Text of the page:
A.M. Hargrove: I revise as I write. It's easier for me to make major changes that way. I learned the hard way though. At first, I sent the entire manuscript to beta readers. Then I had major revisions to make. Now, I sent them sections. That way if major changes need to be made, I can get them done and continue on with the story, instead of having to go back and change entire sections.

Did you outline or free write?

Marie Landry: A bit of both. When I get an idea, I write it down, and usually as I’m writing it down, more of the story unfolds and I keep writing. Sometimes it’s linear, sometimes it’s all over the place, but I make sure to write it all down. Then in the actual writing process, at least half of what goes into the story is stuff that pops up out of nowhere. I’ve learned to just go with it.

Avery Sawyer: I mostly free write, but I’ve outlined on occasion. I’ll usually figure out what needs to happen in a scene before I sit down to write it. My novels are fairly episodic, which makes the process easier for me.

A.M. Hargrove:  I do a loose outline and then free write. My characters start to develop themselves. They speak to me and that's how I form my subplots, conflicts, etc. When I start, I have the most rudimentary idea of how it will pan out, but everything in between develops as I go along.

Is there anything you would do differently?

Avery Sawyer: I should be more disciplined and outline more. I’m going to make myself do that next time. (I say this every time).

A.M. Hargrove: When I wrote Survival, I had no idea that Goodreads existed, nor did I know what a beta reader was. If I could do it all over, I would have joined Goodreads a year or more before I did and then do what I suggested above. I would join groups and connect with bloggers and other authors and solicit their advice.

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Thank you for the great advice on first drafts and revisions!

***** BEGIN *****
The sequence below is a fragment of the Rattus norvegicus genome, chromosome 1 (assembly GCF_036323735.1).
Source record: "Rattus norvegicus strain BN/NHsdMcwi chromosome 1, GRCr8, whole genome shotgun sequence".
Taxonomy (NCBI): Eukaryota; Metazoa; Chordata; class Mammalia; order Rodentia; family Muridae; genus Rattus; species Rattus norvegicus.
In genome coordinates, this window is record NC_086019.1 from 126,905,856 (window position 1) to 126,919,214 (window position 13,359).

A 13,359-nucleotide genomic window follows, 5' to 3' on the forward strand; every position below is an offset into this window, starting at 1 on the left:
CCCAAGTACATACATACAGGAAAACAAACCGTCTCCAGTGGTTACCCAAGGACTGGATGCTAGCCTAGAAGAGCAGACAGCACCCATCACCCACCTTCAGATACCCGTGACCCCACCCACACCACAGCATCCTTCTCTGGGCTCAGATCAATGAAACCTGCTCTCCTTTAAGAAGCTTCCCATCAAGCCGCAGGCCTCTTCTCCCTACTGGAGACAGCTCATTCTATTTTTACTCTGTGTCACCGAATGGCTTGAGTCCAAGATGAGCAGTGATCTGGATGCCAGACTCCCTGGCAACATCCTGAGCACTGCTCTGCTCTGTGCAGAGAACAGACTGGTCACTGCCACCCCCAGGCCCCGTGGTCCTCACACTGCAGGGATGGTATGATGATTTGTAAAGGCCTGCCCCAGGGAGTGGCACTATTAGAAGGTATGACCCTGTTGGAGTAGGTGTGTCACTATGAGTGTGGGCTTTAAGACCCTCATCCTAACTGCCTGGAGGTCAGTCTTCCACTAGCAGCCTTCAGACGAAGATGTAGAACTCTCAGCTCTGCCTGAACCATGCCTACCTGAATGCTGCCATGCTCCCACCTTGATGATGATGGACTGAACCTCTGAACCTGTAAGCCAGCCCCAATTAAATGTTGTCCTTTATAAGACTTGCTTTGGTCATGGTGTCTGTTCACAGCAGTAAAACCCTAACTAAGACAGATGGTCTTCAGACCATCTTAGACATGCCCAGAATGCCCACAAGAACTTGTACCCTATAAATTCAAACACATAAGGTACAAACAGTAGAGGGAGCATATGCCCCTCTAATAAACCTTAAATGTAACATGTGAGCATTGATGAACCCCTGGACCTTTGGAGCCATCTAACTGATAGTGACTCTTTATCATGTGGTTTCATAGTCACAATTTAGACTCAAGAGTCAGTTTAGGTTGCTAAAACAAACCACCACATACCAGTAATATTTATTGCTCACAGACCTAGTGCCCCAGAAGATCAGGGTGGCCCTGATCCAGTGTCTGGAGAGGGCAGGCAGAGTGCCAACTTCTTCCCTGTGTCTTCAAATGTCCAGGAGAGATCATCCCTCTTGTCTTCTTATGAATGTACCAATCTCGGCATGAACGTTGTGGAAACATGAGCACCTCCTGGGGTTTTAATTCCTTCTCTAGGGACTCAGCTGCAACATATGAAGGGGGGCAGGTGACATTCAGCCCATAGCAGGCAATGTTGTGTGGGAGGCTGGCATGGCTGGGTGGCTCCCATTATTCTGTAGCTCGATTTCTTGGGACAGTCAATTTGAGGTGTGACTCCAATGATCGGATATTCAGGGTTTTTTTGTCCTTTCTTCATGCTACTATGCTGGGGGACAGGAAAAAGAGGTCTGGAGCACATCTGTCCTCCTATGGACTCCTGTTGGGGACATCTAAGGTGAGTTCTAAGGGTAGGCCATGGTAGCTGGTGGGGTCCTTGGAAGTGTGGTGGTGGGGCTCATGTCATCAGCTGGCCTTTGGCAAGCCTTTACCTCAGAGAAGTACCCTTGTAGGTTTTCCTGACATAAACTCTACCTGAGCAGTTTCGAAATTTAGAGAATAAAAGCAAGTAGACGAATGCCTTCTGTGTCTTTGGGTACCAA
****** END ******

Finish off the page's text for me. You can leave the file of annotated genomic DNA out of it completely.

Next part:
Join us next week when our Indie Author panel will discuss in more detail Beta Readers and the importance of them for your novel.

6 comments:

  1. Thanks for the great advice. I'm already loving this new segment. I think my biggest issue is that I don't have any patience whatsoever and keep expecting that the whole process can be done in a matter of weeks as opposed to months. My MS is with beta readers at the moment and in many ways, I dread that even more than if it were with readers!

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    1. I've been dealing with that too--wanting it to go faster and getting frustrated when it takes longer. I was hoping to be further along at this point of the year, at least to where you are! I don't think you need to worry too much, you're a great writer. I shouldn't be talking though, I am a bit paranoid of sharing my MS with beta readers. :P

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  2. Great advise, it is good to see so many different ways to go about the first draft. I have been wondering lately if I am doing things wrong, but it looks like there really is no wrong way to go about writing a first draft. I am really looking forward to next week about beta readers!

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    1. That's the great thing about the different perspectives, isn't it? I've been learning so much about authors lately and it makes me feel pretty good about my writing. :)

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  3. Great advice! Especially sending your MS to a copy editor. I'm so wary of indie books because of bad grammar, spelling etc.

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    1. I know! ;) I think, aside from being able to write well, the most important thing is to make sure to get a REALLY good editor.